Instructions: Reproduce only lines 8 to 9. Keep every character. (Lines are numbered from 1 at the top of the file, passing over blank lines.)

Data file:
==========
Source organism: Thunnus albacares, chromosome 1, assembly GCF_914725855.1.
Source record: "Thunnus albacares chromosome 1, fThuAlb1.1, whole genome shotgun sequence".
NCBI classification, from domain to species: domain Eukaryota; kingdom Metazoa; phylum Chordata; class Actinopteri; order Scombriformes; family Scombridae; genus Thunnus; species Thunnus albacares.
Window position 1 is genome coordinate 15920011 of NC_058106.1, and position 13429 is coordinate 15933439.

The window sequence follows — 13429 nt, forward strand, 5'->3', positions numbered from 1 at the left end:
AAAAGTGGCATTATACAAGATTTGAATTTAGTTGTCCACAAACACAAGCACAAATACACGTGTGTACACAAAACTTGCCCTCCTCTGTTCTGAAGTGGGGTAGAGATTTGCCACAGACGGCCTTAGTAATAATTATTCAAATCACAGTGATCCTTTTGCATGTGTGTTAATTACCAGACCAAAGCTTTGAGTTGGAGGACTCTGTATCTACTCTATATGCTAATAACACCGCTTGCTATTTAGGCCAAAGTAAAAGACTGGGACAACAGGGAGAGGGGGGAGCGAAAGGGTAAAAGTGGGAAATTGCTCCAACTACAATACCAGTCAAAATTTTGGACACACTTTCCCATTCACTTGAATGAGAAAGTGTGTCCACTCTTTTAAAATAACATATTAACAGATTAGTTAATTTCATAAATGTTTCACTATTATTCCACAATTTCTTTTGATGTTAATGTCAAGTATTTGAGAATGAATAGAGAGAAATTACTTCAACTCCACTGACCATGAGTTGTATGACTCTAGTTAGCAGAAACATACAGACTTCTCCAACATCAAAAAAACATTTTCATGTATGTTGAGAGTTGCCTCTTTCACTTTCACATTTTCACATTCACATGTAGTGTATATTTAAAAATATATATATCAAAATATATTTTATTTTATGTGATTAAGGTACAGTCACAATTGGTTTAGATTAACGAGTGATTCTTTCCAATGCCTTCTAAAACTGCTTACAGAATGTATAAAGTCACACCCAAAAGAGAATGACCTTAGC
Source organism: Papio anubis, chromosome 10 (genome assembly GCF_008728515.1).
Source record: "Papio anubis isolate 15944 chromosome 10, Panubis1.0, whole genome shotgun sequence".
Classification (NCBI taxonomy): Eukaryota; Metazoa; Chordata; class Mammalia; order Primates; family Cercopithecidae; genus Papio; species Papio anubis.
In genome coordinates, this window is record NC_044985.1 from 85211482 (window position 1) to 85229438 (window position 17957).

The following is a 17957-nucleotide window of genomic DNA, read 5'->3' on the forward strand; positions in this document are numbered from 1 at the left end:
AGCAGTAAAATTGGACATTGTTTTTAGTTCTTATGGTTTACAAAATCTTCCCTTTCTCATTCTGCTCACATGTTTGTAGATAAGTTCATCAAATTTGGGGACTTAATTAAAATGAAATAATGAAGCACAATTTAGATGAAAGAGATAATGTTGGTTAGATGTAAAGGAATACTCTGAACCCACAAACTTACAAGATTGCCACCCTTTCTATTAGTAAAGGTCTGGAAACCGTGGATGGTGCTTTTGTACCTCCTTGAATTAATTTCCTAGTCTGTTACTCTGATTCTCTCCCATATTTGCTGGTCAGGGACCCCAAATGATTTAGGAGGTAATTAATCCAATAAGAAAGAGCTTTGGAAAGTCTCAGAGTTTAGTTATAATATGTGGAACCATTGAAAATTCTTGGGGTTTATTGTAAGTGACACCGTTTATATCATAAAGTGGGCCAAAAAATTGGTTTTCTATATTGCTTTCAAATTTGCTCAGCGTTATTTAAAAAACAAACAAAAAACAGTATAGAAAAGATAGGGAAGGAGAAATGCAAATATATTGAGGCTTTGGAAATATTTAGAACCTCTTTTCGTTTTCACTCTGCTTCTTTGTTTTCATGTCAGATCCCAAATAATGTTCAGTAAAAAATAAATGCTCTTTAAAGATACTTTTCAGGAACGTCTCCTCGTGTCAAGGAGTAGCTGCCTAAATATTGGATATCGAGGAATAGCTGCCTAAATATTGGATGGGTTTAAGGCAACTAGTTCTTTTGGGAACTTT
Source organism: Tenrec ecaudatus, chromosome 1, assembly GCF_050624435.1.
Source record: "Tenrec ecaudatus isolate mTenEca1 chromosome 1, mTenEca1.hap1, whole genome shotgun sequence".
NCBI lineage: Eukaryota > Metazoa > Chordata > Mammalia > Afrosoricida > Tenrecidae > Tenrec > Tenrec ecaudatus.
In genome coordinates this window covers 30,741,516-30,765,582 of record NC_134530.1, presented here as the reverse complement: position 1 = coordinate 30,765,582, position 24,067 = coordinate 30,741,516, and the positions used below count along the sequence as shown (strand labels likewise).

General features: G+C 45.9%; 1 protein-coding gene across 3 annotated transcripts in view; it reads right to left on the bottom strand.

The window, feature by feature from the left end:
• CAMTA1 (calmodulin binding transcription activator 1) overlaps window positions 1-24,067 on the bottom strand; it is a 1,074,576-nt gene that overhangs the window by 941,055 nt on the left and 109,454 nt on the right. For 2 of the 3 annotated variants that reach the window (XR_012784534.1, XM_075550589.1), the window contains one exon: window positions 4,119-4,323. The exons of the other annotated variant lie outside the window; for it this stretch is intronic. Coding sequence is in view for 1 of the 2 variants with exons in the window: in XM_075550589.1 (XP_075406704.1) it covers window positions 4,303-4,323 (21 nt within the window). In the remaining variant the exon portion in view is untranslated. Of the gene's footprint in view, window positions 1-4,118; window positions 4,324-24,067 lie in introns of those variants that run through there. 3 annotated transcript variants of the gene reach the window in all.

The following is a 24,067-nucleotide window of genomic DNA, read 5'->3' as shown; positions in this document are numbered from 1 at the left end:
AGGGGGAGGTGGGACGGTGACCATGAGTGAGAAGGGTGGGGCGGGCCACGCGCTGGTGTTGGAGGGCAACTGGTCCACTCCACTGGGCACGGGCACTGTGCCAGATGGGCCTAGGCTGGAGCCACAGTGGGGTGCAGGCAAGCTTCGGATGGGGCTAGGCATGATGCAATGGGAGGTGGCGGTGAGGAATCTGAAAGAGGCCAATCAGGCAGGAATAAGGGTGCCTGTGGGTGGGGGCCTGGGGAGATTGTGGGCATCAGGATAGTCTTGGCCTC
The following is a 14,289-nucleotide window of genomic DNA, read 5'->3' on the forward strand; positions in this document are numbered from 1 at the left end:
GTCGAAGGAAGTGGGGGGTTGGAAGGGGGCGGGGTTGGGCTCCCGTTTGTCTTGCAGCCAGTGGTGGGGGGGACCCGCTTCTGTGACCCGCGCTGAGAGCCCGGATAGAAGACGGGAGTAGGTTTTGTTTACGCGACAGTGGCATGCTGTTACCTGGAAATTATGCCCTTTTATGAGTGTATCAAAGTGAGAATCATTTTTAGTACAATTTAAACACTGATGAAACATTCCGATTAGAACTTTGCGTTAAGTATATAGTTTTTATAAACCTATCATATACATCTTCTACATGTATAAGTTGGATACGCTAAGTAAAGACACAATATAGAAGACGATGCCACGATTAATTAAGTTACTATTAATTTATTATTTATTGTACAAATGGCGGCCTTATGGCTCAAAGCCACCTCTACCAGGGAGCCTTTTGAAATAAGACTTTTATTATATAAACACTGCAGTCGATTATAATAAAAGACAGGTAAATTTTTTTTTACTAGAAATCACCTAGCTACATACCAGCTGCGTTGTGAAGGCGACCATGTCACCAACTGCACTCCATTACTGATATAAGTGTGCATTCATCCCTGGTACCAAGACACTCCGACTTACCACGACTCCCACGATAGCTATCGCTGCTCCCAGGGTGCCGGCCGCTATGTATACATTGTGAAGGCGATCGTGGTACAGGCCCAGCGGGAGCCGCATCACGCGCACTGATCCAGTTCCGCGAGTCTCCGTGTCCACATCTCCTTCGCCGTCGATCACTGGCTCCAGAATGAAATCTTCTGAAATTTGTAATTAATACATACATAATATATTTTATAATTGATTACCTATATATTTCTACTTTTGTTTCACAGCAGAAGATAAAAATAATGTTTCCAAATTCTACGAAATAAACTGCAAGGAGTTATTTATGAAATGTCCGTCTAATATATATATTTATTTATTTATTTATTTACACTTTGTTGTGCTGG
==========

Source record: "Papio anubis isolate 15944 chromosome 10, Panubis1.0, whole genome shotgun sequence".
Classification (NCBI taxonomy): Eukaryota; Metazoa; Chordata; class Mammalia; order Primates; family Cercopithecidae; genus Papio; species Papio anubis.